A bad cable or connector... Or the cable is actually two or more cables with a satellite system component hidden somewhere in the run...

I would check each single TV in the test setup (just the antenna, cable and TV). Once you have a known good TV, it becomes your 'test standard'. Also, once the antenna is proven to produce reliable reception, it is a 'test standard' unless you move it or change it's aim. Now you can use the 'standard' antenna and TV to test individual cable runs.

The idea is to start simple, then introduce additional parts to the system. If everything was working until you introduced a cable or splitter, you can reasonably conclude the newly added part is to blame.

http://forum.tvfool.com/showthread.php?t=13646

teleview 16-Mar-2014 2:53 AM

+=>
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The Tv signal strengths from Lookout Mountain are Very Strong Signal Strength at your reception location.

Do not use any type or kind of amplifier , not built in , not add on , not preamp , not distribution amp , no type or kind.

Install a , www.antennacraft.net , HBU11K antenna that comes with a J pole type mount.

Install the HBU11K antenna outside at a location that is up high and has a good unobstructed view of Lookout Mountain.

As a Test to prove reception.

Connect a New continues length of coax to the matching transformer of the the HBU11/K antenna and run the New continues length of coax through a open door or window direct to each Tv , One at a time.

--------

Digital Tuners can develop -Digital Glitches-that are not cleared out with simple channel scans.

To clear tuner of each Tv do Double Rescan.

www.wchstv.com/DoubleReScanAlert.pdf

----------

What is reception of each Tv like now??

Mike4565 16-Mar-2014 5:23 PM

Need some help in Denver
 
Thanks for your expert advice. Here are some comments to your suggestions, and an overnight update.

First, I initially selected the FlatWave and Futura antennas specifically for their appearance, unaware until later that they were amplified (and ignorant of how that might affect the situation). We live in an HOA-controlled community where outdoor antennas are prohibited, and while I realize that FCC rules protect our ability to install an antenna, I was hoping to avoid the battle - even one I would eventually win - by choosing models that didn't scream "TV antenna." Then, when I got on the roof to install them, I realized just how prominent some tall buildings and trees (yet to leaf out) were in the LOS between the transmitters and our home, and felt I might need some amplification to gather and push a decent signal to multiple TVs.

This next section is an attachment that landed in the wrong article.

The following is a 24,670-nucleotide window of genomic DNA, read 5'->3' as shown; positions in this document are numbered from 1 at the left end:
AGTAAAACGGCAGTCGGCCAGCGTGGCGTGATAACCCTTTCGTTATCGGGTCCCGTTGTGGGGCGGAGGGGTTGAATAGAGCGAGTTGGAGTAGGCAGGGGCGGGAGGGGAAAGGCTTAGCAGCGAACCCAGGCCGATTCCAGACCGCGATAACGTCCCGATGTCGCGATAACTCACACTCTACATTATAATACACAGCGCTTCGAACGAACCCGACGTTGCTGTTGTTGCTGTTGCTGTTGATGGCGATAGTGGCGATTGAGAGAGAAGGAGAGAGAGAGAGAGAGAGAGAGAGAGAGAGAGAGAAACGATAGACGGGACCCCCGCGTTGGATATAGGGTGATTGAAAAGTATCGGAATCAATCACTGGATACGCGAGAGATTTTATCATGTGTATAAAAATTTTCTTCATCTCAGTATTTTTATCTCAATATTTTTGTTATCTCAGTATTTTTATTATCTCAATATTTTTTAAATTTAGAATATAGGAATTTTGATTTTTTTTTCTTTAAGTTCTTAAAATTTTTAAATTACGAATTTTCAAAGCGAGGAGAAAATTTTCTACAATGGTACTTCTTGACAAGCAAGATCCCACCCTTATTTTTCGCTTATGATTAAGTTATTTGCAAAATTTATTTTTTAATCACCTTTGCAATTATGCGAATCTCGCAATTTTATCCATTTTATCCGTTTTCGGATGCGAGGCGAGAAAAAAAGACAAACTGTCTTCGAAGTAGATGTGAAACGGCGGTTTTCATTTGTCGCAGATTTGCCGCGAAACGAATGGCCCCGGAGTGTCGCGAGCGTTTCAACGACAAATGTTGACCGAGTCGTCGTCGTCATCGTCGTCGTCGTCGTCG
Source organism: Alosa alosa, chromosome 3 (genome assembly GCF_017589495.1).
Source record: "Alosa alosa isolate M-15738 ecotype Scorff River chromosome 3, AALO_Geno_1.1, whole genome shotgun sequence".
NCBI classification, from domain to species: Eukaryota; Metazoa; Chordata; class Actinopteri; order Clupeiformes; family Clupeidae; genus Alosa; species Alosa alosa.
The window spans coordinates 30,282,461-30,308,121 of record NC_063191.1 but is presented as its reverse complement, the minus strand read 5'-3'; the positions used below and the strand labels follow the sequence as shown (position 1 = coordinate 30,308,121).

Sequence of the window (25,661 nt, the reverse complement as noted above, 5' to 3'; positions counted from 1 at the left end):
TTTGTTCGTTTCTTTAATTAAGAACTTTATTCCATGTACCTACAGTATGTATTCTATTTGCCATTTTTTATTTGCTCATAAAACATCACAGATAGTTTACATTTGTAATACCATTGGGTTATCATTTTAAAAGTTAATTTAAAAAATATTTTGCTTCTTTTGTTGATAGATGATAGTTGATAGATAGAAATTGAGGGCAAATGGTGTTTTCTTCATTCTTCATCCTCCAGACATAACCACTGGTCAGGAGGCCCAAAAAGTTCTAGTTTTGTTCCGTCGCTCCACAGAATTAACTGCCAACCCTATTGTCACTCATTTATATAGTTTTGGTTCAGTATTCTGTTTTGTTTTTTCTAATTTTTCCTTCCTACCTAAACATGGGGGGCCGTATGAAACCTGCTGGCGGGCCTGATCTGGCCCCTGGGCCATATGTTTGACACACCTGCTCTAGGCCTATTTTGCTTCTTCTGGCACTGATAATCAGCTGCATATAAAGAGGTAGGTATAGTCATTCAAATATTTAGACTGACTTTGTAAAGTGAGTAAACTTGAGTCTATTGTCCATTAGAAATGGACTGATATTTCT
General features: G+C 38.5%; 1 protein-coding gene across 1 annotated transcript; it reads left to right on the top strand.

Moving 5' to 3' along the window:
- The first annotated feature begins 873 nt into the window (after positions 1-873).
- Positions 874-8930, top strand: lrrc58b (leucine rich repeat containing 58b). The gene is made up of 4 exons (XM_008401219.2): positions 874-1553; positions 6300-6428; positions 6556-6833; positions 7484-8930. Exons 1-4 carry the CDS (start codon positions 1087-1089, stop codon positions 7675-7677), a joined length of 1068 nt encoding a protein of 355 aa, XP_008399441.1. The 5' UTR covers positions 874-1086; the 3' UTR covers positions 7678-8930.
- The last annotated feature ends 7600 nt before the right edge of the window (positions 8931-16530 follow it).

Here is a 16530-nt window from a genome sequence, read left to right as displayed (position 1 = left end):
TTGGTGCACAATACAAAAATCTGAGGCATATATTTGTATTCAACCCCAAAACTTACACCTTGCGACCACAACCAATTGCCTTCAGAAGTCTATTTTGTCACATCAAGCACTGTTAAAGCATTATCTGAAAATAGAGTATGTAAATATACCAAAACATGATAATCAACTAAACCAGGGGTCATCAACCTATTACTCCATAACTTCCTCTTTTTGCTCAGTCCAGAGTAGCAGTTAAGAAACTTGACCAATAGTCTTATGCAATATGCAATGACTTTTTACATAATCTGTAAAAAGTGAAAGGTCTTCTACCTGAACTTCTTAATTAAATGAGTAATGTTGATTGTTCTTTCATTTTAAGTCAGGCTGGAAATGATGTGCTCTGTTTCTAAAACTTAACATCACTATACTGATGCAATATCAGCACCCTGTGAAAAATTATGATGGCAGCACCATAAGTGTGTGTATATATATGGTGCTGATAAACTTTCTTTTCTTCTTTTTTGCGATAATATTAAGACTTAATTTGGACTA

Second, remember that TV #5, the farthest downstream, has a built in signal strength meter that was indicating low signal strength for various channels as I experimented with different combinations of equipment - and I naturally took that at face value in assessing the problem; with the TV saying it was getting weak signals, I had no reason to consider just the opposite - overamplification - as perhaps the problem, but maybe the TV doesn't really know the difference, and calls any bad signal "weak," even if it's bad because it is too strong.

Third, it's been the lack of consistency that has been so perplexing - KUSA's signal is "strong" (according to the set's meter) in one configuration of equipment, and the signal is absent (Weak? Too strong?) in another - for no apparent logical reason. The signal delivered to one freestanding TV is fine on all channels, but simply unscrew the cable from that TV and attach it to a different set and the signal becomes "weak"...THAT'S frustrating.

So, I was ready to purchase your recommended antenna and start the process over, but decided to do yet one more channel scan on TV 5, the problem child (which I'd already scanned several times), and returned that set to its place at the end of the string of five sets (disconnecting it from its dedicated antenna)...and now, overamped signal or not, it is receiving ALL available channels, including some I didn't know (or care) existed....and the TV's strength meter shows all of them are coming in at either four or five bars (out of five). This is exciting, of course, although without an obvious reason for what might have changed overnight, I'm being a bit restrained in celebrating - and with the return deadline for the FlatWave purchase approaching, I'm hoping that IF this good fortune doesn't last, it happens quickly. Thanks again for your help...if things deteriorate again I may be back...

teleview 16-Mar-2014 6:09 PM

+=>
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As a ongoing observation of many years.

It is a , perplexing ? and observation , that Many people are disconnected from the idea and fact that.

All , As In ALL , Coax and Connections and Connectors and Splitters , are suspect of and can be defective.

As a ongoing observation of many years.

People will spend Big Dollars on , amplifiers , amplified splitters , magic tv antennas , and will jump through any hoop and climb any mountain and etc . .

And then as the very last possible , and I mean the very last possible , action to take , the defective coax is replaced.